No inter-group differences and no increase in GCF volume were observed between Days 60 and 270 for any of the groups. However, at Day 450, the GCF volume in GI (0.29 μl) trended to be greater than in GII and GIII (P > 0.05) and was above the threshold that is used to define the presence of “mild inflammation.” According to Griffiths (2003)[5] the threshold value range of 0.21 from 0.40 μl, or correspond to 20 μl/h or 0.40 μl according to Goodson (2003).[11] In this scenario, the results herein highlights the fact that supragingival biofilm control is not an appropriate treatment for destructive forms of periodontal disease but is important for achieving and maintaining subgingival stability. This contrasts with the clinical findings of Gomes et al.,[20] who did not detect any differences between groups at Day 450, corroborating that the measurement of GCF volume can be a more sensitive method to detect earlier inflammatory changes than other clinical indicators such as PD and BOP.[4],[5],[6],[11]

In the previous clinical investigation, Gomes et al.[20] observed a reduction in the number of BOP + sites during the course of therapy. In the present study, it was found that those sites that remained BOP + throughout the study also demonstrated no difference in GCF volume, irrespective of the type of therapy administered. This finding is important, as it demonstrates that supragingival biofilm control cannot only reduce the number of sites with periodontal inflammation but also maintains the stability of GCF volume in those sites that remain BOP + in the same way as is observed in groups with subgingival biofilm removal (GII and GIII).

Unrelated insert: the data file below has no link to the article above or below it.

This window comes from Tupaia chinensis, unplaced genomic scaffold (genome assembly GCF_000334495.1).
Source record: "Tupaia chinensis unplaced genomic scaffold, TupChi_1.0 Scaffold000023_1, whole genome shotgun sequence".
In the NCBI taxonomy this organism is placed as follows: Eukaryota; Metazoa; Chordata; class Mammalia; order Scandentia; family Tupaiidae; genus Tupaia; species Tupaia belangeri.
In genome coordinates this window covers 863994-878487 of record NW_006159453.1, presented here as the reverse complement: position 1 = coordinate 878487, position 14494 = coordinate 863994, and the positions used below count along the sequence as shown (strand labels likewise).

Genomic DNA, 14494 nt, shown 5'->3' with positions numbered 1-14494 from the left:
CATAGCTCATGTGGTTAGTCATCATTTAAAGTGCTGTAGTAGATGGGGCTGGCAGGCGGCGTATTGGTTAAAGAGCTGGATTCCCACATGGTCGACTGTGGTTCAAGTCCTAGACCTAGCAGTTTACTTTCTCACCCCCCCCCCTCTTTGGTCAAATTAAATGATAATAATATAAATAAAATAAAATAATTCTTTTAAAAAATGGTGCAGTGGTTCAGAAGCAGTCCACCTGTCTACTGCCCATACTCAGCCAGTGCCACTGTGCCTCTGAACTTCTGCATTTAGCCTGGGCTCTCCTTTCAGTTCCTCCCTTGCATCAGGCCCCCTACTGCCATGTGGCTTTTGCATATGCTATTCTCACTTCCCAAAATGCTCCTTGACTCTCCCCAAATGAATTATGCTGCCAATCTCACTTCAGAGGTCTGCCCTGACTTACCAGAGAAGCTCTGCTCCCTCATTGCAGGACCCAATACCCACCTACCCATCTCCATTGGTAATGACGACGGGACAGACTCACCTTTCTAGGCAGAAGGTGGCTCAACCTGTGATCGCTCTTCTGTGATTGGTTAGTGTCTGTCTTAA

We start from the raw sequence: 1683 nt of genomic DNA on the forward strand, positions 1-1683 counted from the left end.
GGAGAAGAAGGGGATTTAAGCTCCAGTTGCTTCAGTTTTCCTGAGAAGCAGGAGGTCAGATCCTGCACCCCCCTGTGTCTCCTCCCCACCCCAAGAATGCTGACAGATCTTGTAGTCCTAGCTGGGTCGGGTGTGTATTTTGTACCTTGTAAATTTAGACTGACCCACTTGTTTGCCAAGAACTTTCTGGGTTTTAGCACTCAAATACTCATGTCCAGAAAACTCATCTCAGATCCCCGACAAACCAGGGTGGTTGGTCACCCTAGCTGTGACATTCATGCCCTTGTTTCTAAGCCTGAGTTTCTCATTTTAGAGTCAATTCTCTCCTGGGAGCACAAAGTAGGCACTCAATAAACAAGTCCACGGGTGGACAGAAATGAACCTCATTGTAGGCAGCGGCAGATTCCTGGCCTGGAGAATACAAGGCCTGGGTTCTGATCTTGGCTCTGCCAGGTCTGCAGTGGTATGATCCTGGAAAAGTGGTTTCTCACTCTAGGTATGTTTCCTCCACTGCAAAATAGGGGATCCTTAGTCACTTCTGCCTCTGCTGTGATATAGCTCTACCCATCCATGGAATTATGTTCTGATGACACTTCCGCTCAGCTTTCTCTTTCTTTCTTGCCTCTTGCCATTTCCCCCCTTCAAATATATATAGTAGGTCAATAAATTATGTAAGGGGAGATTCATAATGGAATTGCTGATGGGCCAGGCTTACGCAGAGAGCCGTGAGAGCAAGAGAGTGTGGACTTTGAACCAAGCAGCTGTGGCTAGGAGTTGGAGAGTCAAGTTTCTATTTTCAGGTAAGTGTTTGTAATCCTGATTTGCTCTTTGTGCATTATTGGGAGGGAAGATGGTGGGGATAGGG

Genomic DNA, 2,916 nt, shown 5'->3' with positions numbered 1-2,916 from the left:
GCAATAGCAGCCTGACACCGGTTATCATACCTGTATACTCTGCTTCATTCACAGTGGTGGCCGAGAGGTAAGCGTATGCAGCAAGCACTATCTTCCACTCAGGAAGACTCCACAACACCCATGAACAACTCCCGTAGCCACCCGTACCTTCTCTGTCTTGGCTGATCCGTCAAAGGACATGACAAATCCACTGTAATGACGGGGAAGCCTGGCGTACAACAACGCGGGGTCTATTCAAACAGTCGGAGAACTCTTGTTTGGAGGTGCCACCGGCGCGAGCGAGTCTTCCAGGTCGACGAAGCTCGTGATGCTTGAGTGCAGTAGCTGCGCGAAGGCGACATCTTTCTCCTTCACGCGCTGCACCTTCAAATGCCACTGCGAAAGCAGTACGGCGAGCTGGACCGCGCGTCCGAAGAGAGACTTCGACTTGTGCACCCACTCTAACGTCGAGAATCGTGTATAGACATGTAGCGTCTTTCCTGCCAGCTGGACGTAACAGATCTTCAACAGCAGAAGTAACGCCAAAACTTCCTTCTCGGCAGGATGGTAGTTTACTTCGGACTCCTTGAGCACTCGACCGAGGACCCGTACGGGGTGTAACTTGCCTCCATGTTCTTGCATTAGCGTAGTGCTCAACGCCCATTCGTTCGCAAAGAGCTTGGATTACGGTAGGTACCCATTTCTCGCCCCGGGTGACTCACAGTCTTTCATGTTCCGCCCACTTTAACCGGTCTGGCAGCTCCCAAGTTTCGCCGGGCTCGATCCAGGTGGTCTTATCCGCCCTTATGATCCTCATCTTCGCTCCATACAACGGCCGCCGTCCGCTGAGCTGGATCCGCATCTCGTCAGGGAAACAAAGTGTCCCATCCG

Conclusions Top


All protocols resulted in reductions in the GCF volume during the course of the study. Consequently, supragingival biofilm control can be considered an important tool for the clinician to improve the periodontal condition and to maintain the treatment results through time.

Financial support and sponsorship

Nil.

Conflicts of interest

There are no conflicts of interest.



 
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Correspondence Address:
Dr. Patricia Daniela Melchiors Angst
Rua Ramiro Barcelos, 2492, Bairro Santana 90035-003, Porto Alegre, Rio Grade do Sul
Brazil
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Source of Support: None, Conflict of Interest: None


DOI: 10.4103/ijdr.IJDR_148_16